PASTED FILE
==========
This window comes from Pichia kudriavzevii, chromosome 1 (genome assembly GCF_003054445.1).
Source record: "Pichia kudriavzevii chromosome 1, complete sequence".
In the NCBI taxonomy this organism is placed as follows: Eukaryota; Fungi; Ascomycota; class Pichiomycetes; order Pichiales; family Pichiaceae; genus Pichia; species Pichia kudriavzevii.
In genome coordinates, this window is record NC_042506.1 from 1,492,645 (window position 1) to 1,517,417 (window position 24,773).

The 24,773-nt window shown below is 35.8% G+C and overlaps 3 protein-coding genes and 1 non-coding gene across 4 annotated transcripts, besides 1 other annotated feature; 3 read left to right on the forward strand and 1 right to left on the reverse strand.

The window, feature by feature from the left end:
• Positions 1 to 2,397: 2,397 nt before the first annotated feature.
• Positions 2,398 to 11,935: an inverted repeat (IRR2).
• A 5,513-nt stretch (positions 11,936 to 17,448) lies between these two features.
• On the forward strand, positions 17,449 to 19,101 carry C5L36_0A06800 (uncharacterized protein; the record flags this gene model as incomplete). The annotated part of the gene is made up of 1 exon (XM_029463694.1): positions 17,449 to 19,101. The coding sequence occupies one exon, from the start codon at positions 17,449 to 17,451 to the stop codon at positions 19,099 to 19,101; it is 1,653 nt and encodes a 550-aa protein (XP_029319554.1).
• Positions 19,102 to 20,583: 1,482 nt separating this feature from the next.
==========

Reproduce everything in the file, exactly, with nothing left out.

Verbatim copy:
This window comes from Pichia kudriavzevii, chromosome 1 (genome assembly GCF_003054445.1).
Source record: "Pichia kudriavzevii chromosome 1, complete sequence".
In the NCBI taxonomy this organism is placed as follows: Eukaryota; Fungi; Ascomycota; class Pichiomycetes; order Pichiales; family Pichiaceae; genus Pichia; species Pichia kudriavzevii.
In genome coordinates, this window is record NC_042506.1 from 1,492,645 (window position 1) to 1,517,417 (window position 24,773).

The 24,773-nt window shown below is 35.8% G+C and overlaps 3 protein-coding genes and 1 non-coding gene across 4 annotated transcripts, besides 1 other annotated feature; 3 read left to right on the forward strand and 1 right to left on the reverse strand.

The window, feature by feature from the left end:
• Positions 1 to 2,397: 2,397 nt before the first annotated feature.
• Positions 2,398 to 11,935: an inverted repeat (IRR2).
• A 5,513-nt stretch (positions 11,936 to 17,448) lies between these two features.
• On the forward strand, positions 17,449 to 19,101 carry C5L36_0A06800 (uncharacterized protein; the record flags this gene model as incomplete). The annotated part of the gene is made up of 1 exon (XM_029463694.1): positions 17,449 to 19,101. The coding sequence occupies one exon, from the start codon at positions 17,449 to 17,451 to the stop codon at positions 19,099 to 19,101; it is 1,653 nt and encodes a 550-aa protein (XP_029319554.1).
• Positions 19,102 to 20,583: 1,482 nt separating this feature from the next.